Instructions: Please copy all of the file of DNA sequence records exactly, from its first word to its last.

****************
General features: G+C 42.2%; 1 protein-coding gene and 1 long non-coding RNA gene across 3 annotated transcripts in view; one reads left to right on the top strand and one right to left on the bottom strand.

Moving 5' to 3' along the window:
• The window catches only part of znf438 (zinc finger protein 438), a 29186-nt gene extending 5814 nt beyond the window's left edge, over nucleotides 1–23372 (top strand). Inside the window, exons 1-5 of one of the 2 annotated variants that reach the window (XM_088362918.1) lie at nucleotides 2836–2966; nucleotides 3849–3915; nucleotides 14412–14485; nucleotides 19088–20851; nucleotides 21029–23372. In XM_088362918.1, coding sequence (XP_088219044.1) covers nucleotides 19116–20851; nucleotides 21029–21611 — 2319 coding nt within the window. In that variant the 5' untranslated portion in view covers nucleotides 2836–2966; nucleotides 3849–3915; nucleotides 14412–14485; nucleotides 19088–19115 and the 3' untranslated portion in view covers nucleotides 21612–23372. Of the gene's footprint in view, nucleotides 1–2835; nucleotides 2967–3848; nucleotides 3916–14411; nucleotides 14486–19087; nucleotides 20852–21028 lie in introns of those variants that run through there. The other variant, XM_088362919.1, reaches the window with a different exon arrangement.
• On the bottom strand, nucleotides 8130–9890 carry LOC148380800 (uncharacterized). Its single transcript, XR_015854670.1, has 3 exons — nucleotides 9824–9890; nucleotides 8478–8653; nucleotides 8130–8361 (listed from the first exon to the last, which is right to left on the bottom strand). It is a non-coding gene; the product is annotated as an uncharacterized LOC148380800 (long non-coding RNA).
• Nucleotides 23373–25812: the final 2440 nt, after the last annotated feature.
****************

General features: G+C 42.2%; 1 protein-coding gene and 1 long non-coding RNA gene across 3 annotated transcripts in view; one reads left to right on the top strand and one right to left on the bottom strand.

Moving 5' to 3' along the window:
• The window catches only part of znf438 (zinc finger protein 438), a 29186-nt gene extending 5814 nt beyond the window's left edge, over nucleotides 1–23372 (top strand). Inside the window, exons 1-5 of one of the 2 annotated variants that reach the window (XM_088362918.1) lie at nucleotides 2836–2966; nucleotides 3849–3915; nucleotides 14412–14485; nucleotides 19088–20851; nucleotides 21029–23372. In XM_088362918.1, coding sequence (XP_088219044.1) covers nucleotides 19116–20851; nucleotides 21029–21611 — 2319 coding nt within the window. In that variant the 5' untranslated portion in view covers nucleotides 2836–2966; nucleotides 3849–3915; nucleotides 14412–14485; nucleotides 19088–19115 and the 3' untranslated portion in view covers nucleotides 21612–23372. Of the gene's footprint in view, nucleotides 1–2835; nucleotides 2967–3848; nucleotides 3916–14411; nucleotides 14486–19087; nucleotides 20852–21028 lie in introns of those variants that run through there. The other variant, XM_088362919.1, reaches the window with a different exon arrangement.
• On the bottom strand, nucleotides 8130–9890 carry LOC148380800 (uncharacterized). Its single transcript, XR_015854670.1, has 3 exons — nucleotides 9824–9890; nucleotides 8478–8653; nucleotides 8130–8361 (listed from the first exon to the last, which is right to left on the bottom strand). It is a non-coding gene; the product is annotated as an uncharacterized LOC148380800 (long non-coding RNA).
• Nucleotides 23373–25812: the final 2440 nt, after the last annotated feature.